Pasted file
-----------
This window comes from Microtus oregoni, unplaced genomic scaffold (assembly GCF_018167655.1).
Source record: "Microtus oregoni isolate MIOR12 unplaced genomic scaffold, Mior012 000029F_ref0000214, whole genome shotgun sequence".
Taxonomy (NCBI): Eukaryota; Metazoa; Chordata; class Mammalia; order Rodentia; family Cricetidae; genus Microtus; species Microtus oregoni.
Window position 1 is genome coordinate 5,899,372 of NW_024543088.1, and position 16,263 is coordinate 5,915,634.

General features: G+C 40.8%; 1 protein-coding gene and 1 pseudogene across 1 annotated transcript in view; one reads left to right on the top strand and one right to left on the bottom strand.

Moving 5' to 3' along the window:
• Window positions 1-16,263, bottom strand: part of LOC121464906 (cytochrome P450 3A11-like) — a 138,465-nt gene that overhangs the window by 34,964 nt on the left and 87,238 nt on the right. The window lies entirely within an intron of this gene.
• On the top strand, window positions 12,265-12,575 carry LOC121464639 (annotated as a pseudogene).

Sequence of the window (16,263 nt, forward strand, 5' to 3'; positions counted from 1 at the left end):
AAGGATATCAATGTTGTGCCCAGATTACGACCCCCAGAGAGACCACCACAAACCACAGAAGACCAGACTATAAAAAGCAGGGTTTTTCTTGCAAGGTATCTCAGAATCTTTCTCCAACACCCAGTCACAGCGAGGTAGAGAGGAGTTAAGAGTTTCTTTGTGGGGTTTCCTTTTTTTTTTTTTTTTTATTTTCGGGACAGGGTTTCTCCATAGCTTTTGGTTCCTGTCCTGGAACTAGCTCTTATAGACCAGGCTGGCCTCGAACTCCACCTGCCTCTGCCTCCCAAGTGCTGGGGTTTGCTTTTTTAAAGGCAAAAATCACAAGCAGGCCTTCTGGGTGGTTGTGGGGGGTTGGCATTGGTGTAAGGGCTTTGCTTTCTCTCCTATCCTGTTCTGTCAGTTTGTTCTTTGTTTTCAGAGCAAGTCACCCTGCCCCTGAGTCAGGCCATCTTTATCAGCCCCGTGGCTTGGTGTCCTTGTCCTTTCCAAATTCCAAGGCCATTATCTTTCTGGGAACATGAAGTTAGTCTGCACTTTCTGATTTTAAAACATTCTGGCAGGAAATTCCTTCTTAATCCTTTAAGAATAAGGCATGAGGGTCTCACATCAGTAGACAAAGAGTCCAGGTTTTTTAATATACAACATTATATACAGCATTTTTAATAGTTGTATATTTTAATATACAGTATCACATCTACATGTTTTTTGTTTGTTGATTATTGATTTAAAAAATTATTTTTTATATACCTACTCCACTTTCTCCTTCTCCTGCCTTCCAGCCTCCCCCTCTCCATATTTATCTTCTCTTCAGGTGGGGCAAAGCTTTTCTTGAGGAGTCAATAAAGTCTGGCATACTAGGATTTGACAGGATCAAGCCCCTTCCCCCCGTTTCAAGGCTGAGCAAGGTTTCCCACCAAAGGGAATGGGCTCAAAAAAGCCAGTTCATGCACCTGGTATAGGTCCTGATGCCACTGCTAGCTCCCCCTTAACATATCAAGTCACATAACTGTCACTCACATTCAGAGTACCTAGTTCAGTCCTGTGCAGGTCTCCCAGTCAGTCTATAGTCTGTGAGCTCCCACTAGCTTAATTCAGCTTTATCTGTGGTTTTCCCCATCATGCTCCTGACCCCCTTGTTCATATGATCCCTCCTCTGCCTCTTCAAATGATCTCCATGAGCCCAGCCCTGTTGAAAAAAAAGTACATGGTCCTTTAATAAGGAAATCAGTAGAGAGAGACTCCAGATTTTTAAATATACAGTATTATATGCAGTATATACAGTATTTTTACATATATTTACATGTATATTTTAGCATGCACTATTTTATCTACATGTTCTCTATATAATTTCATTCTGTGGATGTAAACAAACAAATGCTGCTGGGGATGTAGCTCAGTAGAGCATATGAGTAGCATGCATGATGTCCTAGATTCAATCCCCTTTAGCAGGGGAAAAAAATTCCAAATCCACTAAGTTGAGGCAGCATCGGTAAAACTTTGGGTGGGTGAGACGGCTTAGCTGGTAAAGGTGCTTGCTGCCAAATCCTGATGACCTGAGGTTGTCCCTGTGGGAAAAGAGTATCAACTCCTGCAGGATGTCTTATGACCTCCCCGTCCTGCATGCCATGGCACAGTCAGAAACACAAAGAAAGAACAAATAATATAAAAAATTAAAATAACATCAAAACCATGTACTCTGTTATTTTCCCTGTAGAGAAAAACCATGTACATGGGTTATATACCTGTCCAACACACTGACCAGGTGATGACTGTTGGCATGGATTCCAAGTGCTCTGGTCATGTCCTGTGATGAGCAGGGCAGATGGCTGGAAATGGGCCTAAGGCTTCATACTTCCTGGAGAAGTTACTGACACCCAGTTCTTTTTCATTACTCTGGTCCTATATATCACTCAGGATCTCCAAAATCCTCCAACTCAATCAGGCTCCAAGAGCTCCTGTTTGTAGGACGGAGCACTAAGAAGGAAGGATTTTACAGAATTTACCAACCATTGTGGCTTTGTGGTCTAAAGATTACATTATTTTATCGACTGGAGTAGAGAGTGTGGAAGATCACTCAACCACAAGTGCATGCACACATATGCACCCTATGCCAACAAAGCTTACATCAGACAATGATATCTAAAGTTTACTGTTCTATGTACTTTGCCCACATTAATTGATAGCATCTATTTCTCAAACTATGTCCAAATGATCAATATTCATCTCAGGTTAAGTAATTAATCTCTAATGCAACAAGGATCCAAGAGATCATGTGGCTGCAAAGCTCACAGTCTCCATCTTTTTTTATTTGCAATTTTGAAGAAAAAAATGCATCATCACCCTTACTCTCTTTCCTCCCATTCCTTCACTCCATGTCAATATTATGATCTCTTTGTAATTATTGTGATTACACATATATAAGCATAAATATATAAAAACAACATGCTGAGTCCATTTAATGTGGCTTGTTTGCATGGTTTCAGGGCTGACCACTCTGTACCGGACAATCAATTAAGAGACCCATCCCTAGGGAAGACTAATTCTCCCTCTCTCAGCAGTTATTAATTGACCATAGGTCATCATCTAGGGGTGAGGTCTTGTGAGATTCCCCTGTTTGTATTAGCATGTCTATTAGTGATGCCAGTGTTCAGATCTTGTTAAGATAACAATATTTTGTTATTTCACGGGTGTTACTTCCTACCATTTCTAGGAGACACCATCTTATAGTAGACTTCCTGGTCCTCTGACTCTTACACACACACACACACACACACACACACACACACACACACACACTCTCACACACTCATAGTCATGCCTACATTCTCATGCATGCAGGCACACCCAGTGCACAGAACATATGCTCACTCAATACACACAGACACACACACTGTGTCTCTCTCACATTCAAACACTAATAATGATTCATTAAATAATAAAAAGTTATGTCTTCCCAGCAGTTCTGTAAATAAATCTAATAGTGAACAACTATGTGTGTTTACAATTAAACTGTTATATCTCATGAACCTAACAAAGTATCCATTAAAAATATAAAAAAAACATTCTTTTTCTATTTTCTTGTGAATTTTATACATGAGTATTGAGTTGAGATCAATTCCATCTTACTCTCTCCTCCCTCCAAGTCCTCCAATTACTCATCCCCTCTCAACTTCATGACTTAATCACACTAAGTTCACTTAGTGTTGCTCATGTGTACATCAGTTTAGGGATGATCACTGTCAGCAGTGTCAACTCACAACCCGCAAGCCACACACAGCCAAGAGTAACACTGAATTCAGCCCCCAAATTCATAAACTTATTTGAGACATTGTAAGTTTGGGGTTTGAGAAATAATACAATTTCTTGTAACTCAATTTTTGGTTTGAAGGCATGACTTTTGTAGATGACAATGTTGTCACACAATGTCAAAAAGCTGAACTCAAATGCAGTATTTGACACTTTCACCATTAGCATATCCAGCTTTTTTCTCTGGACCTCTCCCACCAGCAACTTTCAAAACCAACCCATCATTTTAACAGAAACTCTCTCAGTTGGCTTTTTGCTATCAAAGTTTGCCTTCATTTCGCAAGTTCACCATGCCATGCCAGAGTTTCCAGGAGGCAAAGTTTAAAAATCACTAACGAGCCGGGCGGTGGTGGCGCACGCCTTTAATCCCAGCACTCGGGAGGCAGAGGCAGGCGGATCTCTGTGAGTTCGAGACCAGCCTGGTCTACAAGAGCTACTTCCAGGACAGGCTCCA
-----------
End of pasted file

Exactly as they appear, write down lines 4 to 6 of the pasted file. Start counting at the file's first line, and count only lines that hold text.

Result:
Window position 1 is genome coordinate 5,899,372 of NW_024543088.1, and position 16,263 is coordinate 5,915,634.

General features: G+C 40.8%; 1 protein-coding gene and 1 pseudogene across 1 annotated transcript in view; one reads left to right on the top strand and one right to left on the bottom strand.

Moving 5' to 3' along the window: